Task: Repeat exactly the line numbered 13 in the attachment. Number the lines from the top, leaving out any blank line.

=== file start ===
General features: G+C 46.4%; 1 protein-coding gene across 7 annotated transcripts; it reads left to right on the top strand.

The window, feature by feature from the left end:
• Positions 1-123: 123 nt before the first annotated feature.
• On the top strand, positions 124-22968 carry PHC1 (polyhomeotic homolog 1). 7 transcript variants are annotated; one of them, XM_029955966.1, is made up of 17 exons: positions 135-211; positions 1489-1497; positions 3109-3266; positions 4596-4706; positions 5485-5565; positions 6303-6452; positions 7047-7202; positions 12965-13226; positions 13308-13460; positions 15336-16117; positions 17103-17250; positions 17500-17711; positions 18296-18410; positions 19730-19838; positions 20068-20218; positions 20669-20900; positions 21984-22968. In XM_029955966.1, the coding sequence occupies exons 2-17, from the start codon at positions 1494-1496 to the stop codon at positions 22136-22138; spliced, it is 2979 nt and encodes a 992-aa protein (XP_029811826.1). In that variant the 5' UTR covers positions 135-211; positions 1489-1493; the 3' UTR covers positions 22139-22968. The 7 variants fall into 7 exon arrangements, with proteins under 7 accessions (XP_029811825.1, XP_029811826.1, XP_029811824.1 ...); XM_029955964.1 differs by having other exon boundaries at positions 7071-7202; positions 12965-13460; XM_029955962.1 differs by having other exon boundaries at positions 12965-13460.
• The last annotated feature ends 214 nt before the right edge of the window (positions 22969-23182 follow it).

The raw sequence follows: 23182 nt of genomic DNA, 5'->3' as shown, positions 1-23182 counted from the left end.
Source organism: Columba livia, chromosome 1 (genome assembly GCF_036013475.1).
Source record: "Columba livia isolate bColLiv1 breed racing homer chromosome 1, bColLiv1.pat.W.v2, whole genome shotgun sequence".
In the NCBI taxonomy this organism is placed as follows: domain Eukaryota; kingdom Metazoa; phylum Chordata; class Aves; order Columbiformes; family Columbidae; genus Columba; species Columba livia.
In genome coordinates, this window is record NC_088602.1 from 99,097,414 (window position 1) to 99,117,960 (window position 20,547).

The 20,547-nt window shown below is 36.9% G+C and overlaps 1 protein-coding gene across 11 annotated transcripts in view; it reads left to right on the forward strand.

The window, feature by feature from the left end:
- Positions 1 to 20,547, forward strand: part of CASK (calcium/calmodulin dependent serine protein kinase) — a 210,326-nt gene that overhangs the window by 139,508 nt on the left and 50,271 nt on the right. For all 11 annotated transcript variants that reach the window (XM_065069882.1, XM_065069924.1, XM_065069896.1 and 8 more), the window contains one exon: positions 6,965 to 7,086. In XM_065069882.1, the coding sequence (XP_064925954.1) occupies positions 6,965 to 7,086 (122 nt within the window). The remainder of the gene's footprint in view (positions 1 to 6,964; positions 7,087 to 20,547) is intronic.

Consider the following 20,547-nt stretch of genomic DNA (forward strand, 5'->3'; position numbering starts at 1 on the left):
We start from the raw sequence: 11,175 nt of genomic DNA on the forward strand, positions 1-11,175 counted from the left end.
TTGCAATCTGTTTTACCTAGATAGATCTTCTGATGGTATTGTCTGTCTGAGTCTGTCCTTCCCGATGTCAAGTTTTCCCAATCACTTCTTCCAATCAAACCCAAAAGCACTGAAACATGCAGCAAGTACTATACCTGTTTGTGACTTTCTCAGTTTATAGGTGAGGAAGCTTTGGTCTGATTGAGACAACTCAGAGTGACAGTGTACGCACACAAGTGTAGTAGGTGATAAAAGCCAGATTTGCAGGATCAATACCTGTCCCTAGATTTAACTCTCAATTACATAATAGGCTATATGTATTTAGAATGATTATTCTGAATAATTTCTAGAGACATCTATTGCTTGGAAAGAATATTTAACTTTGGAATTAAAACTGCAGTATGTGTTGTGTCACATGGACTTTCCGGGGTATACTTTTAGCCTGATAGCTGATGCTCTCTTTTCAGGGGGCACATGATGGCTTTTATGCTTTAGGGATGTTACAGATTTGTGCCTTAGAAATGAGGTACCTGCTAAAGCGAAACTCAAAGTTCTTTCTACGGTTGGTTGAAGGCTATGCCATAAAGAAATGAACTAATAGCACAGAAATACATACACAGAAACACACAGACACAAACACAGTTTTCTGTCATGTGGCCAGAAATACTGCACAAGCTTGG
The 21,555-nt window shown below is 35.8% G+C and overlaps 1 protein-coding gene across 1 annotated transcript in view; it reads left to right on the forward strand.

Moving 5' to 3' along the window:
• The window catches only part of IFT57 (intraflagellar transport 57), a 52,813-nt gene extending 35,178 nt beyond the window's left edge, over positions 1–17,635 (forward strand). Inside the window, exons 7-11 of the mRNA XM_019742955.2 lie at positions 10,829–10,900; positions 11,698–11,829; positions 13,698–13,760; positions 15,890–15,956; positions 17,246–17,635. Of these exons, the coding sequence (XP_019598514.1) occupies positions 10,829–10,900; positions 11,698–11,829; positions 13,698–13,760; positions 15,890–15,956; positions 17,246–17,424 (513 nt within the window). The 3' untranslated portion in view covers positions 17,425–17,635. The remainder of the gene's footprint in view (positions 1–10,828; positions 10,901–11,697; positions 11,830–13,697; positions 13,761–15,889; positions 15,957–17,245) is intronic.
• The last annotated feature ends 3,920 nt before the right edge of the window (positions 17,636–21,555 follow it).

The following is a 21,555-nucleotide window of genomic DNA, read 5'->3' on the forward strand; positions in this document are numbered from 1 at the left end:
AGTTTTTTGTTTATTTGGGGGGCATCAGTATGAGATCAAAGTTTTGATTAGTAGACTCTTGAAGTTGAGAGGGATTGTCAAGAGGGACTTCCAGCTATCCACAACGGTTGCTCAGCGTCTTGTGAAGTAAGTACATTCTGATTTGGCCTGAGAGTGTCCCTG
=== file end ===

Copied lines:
- Positions 1 to 20,547, forward strand: part of CASK (calcium/calmodulin dependent serine protein kinase) — a 210,326-nt gene that overhangs the window by 139,508 nt on the left and 50,271 nt on the right. For all 11 annotated transcript variants that reach the window (XM_065069882.1, XM_065069924.1, XM_065069896.1 and 8 more), the window contains one exon: positions 6,965 to 7,086. In XM_065069882.1, the coding sequence (XP_064925954.1) occupies positions 6,965 to 7,086 (122 nt within the window). The remainder of the gene's footprint in view (positions 1 to 6,964; positions 7,087 to 20,547) is intronic.